Filing for bankruptcy can be an intimidating proposition, especially when you don’t have a high income. Eligibility for Chapter 7 bankruptcy is assessed through the means test, and uses your amount of disposable income to qualify.
Using the Means Test: There are several ways that your ‘means’, or amount of disposable income can be tested to see if you qualify for Chapter 7 Bankruptcy. One of the first steps involves calculating your disposable income, and seeing where it falls on the income levels for your state.
- If your income is less than the medium income for your state, you qualify for Chapter 7 Bankruptcy, and have passed the means test.
- If your income is more than the medium for your state, you may still be able to qualify for Chapter 7 after paying off a portion of your debts, including credit card bills.
- If you weren’t able to pass the means test, but do still have extensive debts, another viable option is filing for Chapter 13 bankruptcy, which does require making monthly payments for three to five years while your budget is being monitored by the court.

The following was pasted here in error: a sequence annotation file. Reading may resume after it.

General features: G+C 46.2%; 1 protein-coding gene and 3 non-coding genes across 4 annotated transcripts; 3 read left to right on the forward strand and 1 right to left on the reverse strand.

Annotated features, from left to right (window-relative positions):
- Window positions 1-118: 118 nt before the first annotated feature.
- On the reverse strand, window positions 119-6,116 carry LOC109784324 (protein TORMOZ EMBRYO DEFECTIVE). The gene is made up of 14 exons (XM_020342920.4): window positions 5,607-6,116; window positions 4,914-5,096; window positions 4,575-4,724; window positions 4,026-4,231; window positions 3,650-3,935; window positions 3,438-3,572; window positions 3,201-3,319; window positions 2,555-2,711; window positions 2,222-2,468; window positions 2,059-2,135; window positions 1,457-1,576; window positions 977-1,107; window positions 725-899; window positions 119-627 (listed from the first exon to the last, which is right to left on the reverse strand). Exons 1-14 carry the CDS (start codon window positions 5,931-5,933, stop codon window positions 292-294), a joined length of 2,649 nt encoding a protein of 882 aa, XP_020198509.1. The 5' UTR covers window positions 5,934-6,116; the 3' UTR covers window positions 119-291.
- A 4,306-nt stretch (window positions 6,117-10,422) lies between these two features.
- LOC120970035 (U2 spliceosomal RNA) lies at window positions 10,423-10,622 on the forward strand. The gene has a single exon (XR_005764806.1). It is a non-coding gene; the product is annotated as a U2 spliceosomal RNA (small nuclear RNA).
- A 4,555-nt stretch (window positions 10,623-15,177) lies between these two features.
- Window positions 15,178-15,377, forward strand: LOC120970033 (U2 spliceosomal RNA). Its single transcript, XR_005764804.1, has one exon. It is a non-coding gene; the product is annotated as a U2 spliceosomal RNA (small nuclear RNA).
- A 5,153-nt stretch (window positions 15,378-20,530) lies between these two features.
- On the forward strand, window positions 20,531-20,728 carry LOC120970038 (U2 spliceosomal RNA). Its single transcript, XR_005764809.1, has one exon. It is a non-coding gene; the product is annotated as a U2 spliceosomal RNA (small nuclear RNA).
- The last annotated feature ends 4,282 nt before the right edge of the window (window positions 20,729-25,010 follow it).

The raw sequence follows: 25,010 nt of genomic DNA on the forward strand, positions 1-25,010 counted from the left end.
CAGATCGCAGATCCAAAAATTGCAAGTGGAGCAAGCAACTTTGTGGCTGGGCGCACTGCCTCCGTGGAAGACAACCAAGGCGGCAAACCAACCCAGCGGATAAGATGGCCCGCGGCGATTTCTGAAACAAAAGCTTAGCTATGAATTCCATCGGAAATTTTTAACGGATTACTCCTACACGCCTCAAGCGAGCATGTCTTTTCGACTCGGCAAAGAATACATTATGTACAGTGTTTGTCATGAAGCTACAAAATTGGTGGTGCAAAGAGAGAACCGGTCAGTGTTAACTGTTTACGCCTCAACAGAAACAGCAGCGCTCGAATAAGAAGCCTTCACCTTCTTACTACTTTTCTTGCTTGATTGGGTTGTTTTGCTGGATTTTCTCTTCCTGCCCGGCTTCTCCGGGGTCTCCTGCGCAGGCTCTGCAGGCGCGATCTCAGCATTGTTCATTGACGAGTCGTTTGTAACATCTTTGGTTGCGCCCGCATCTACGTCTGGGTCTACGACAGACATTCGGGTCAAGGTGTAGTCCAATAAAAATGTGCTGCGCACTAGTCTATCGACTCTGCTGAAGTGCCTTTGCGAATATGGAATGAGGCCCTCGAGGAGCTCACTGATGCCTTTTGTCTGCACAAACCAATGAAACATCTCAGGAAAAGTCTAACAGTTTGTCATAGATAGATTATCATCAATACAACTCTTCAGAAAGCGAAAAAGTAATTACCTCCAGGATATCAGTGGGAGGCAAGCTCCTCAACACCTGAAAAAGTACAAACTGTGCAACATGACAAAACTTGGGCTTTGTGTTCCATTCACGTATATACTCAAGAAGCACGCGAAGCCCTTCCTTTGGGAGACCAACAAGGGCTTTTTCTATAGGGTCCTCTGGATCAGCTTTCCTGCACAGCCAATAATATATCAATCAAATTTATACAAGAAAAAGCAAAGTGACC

If you pass the means test, there are still several situations that would disqualify you from filing for Chapter 7 Bankruptcy. If you had previously filed for either Chapter 7 or 13 bankruptcy in the past 6 months, and were dismissed for reasons of court order violations, or because of a fraudulent or abusive filing, you will not be able to file for Chapter 7 Bankruptcy.
Additionally, you will not be able to file if you have dismissed a previous bankruptcy case in the past 180 days “after a creditor asked for relief from an automatic stay.” Finally, if you have received a discharge of your debts under Chapter 7 in the past eight years or by Chapter 13 in the past six years, you will also not be eligible to file for Chapter 7 Bankruptcy.
Your case can also be dismissed if the court believes that you have attempted to misrepresent or conceal your assets to cheat your creditors. This includes giving substantial assets to friends or relatives, charging exorbitant debts when you knew you would not be able to repay them, keeping property or money out of knowledge of your spouse during a divorce, or lying about your assets and debts on a credit application. In filing your bankruptcy papers, you will be doing so under penalty of perjury; if you sign on false information, not only will your case be thrown out, but you may also be prosecuted for fraud.
If you are facing bankruptcy, whether Chapter 7 or Chapter 13, you will need an experience attorney to guide your way during the process. Contact me, John L. Schettino for a free phone consultation about your options, how best to file, and which chapter proceeding is right for you. Our offices can be reached by phone at (201) 498-9768.